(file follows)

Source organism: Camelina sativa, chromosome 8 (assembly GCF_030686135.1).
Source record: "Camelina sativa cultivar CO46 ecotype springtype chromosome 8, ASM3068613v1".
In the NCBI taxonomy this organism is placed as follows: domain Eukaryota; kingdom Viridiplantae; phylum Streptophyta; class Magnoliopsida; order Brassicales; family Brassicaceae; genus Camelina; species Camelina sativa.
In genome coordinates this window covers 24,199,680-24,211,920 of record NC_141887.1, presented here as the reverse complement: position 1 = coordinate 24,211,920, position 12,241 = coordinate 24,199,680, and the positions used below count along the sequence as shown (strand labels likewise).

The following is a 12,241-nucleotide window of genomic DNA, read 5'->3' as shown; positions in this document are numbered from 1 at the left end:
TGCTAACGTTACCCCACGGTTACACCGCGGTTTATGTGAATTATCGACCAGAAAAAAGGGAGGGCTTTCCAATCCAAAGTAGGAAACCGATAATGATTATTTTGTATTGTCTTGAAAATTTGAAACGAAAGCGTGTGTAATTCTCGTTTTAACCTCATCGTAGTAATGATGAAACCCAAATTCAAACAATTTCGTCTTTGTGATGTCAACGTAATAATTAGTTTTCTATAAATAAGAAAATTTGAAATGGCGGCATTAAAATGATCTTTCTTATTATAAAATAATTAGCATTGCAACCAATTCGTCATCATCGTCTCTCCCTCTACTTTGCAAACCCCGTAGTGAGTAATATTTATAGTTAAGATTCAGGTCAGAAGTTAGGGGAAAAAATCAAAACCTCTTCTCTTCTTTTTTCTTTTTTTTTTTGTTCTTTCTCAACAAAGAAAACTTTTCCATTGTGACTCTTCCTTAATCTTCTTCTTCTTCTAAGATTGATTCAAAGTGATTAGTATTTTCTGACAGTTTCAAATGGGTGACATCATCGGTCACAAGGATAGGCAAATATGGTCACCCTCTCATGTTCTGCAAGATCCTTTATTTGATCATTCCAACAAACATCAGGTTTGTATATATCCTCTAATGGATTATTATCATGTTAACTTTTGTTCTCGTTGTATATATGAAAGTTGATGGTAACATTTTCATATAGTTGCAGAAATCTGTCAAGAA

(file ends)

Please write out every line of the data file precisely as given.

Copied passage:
Source organism: Camelina sativa, chromosome 8 (assembly GCF_030686135.1).
Source record: "Camelina sativa cultivar CO46 ecotype springtype chromosome 8, ASM3068613v1".
In the NCBI taxonomy this organism is placed as follows: domain Eukaryota; kingdom Viridiplantae; phylum Streptophyta; class Magnoliopsida; order Brassicales; family Brassicaceae; genus Camelina; species Camelina sativa.
In genome coordinates this window covers 24,199,680-24,211,920 of record NC_141887.1, presented here as the reverse complement: position 1 = coordinate 24,211,920, position 12,241 = coordinate 24,199,680, and the positions used below count along the sequence as shown (strand labels likewise).

The following is a 12,241-nucleotide window of genomic DNA, read 5'->3' as shown; positions in this document are numbered from 1 at the left end:
TGCTAACGTTACCCCACGGTTACACCGCGGTTTATGTGAATTATCGACCAGAAAAAAGGGAGGGCTTTCCAATCCAAAGTAGGAAACCGATAATGATTATTTTGTATTGTCTTGAAAATTTGAAACGAAAGCGTGTGTAATTCTCGTTTTAACCTCATCGTAGTAATGATGAAACCCAAATTCAAACAATTTCGTCTTTGTGATGTCAACGTAATAATTAGTTTTCTATAAATAAGAAAATTTGAAATGGCGGCATTAAAATGATCTTTCTTATTATAAAATAATTAGCATTGCAACCAATTCGTCATCATCGTCTCTCCCTCTACTTTGCAAACCCCGTAGTGAGTAATATTTATAGTTAAGATTCAGGTCAGAAGTTAGGGGAAAAAATCAAAACCTCTTCTCTTCTTTTTTCTTTTTTTTTTTGTTCTTTCTCAACAAAGAAAACTTTTCCATTGTGACTCTTCCTTAATCTTCTTCTTCTTCTAAGATTGATTCAAAGTGATTAGTATTTTCTGACAGTTTCAAATGGGTGACATCATCGGTCACAAGGATAGGCAAATATGGTCACCCTCTCATGTTCTGCAAGATCCTTTATTTGATCATTCCAACAAACATCAGGTTTGTATATATCCTCTAATGGATTATTATCATGTTAACTTTTGTTCTCGTTGTATATATGAAAGTTGATGGTAACATTTTCATATAGTTGCAGAAATCTGTCAAGAA